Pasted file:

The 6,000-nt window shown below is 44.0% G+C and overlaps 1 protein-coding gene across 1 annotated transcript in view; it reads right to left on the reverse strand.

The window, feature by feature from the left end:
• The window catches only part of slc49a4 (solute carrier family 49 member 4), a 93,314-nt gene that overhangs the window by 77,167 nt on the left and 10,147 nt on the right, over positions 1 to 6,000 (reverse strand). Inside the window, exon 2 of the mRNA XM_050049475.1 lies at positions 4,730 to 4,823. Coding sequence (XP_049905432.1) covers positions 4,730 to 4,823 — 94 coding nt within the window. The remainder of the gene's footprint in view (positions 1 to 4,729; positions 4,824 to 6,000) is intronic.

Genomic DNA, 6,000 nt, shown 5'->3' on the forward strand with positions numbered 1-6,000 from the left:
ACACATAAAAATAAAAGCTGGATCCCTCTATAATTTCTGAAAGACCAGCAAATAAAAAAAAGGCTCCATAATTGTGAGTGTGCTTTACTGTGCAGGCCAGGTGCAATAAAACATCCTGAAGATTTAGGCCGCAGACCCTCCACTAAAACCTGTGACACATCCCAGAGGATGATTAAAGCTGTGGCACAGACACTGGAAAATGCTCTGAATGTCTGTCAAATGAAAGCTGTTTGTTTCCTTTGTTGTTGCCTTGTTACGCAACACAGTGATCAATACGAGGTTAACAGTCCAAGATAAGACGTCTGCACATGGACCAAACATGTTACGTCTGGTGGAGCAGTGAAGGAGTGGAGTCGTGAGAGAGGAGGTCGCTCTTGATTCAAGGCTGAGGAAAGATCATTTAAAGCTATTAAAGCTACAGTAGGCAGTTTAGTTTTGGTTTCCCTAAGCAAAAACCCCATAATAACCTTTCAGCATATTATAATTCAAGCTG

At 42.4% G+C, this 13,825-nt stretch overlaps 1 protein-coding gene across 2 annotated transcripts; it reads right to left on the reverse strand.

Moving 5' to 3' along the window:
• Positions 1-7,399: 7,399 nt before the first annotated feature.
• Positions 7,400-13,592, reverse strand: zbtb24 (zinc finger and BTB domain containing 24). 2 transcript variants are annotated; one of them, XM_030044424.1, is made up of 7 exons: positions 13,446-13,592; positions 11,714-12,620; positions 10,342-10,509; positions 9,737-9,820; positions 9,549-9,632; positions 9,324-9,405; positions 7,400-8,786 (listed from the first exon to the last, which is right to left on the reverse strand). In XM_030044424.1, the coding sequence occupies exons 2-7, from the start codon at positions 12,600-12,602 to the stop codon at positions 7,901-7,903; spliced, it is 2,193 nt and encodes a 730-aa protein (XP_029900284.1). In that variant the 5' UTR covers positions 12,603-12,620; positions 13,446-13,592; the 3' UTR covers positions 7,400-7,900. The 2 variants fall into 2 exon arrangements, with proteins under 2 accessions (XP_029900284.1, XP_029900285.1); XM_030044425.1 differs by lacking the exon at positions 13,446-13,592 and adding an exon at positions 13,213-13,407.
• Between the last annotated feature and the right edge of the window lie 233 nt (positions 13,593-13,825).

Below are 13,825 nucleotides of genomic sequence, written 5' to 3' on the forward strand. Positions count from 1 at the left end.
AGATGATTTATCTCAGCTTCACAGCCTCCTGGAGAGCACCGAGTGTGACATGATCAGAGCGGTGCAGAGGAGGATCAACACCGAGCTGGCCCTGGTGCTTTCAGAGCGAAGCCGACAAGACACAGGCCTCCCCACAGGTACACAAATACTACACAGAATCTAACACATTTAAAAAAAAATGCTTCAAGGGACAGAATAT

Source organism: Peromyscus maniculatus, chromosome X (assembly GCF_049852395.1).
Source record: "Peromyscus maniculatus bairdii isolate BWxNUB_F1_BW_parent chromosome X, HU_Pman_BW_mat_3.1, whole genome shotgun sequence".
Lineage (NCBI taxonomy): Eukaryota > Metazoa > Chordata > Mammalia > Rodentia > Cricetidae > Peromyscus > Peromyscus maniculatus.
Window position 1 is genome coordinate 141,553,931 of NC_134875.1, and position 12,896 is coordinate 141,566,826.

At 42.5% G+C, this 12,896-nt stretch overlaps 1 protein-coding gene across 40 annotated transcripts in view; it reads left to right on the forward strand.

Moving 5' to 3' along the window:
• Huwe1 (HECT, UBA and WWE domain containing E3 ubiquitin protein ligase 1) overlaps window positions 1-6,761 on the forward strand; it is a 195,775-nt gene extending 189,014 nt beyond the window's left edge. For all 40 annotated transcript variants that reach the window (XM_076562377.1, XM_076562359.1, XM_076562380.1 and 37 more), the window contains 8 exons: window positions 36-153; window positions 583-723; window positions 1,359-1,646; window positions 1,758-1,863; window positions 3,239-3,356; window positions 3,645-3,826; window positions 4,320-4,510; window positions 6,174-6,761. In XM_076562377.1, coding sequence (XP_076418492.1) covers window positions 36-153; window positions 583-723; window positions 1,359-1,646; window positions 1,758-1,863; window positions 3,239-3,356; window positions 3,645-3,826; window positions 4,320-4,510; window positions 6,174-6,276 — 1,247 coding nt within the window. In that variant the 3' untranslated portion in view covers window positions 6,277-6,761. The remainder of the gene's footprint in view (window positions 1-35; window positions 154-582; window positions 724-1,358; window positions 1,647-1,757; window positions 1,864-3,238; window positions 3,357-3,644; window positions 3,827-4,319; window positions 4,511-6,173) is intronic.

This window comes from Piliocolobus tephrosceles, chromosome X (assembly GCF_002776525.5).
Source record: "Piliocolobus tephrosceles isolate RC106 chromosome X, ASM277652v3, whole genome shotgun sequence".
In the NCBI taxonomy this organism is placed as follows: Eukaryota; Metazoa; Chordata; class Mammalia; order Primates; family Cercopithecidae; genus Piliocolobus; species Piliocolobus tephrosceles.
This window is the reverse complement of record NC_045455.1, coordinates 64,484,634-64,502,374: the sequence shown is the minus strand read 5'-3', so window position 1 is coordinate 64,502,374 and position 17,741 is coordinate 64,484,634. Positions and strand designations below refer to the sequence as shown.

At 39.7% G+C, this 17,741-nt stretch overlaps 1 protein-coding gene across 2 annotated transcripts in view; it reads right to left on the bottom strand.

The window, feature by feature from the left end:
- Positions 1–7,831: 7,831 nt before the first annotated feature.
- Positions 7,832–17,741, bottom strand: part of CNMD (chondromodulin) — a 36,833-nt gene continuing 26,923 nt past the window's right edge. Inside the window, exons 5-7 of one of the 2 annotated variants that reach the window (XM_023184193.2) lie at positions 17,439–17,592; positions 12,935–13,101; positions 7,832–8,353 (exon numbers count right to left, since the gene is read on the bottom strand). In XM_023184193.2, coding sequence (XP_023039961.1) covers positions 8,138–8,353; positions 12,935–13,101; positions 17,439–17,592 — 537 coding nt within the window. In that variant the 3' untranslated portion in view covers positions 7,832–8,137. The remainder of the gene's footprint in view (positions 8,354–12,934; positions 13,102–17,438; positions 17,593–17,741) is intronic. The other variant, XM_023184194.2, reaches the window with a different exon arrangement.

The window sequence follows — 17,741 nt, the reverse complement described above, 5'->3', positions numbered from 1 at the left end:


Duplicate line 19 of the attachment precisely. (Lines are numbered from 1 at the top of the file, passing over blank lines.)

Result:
• Huwe1 (HECT, UBA and WWE domain containing E3 ubiquitin protein ligase 1) overlaps window positions 1-6,761 on the forward strand; it is a 195,775-nt gene extending 189,014 nt beyond the window's left edge. For all 40 annotated transcript variants that reach the window (XM_076562377.1, XM_076562359.1, XM_076562380.1 and 37 more), the window contains 8 exons: window positions 36-153; window positions 583-723; window positions 1,359-1,646; window positions 1,758-1,863; window positions 3,239-3,356; window positions 3,645-3,826; window positions 4,320-4,510; window positions 6,174-6,761. In XM_076562377.1, coding sequence (XP_076418492.1) covers window positions 36-153; window positions 583-723; window positions 1,359-1,646; window positions 1,758-1,863; window positions 3,239-3,356; window positions 3,645-3,826; window positions 4,320-4,510; window positions 6,174-6,276 — 1,247 coding nt within the window. In that variant the 3' untranslated portion in view covers window positions 6,277-6,761. The remainder of the gene's footprint in view (window positions 1-35; window positions 154-582; window positions 724-1,358; window positions 1,647-1,757; window positions 1,864-3,238; window positions 3,357-3,644; window positions 3,827-4,319; window positions 4,511-6,173) is intronic.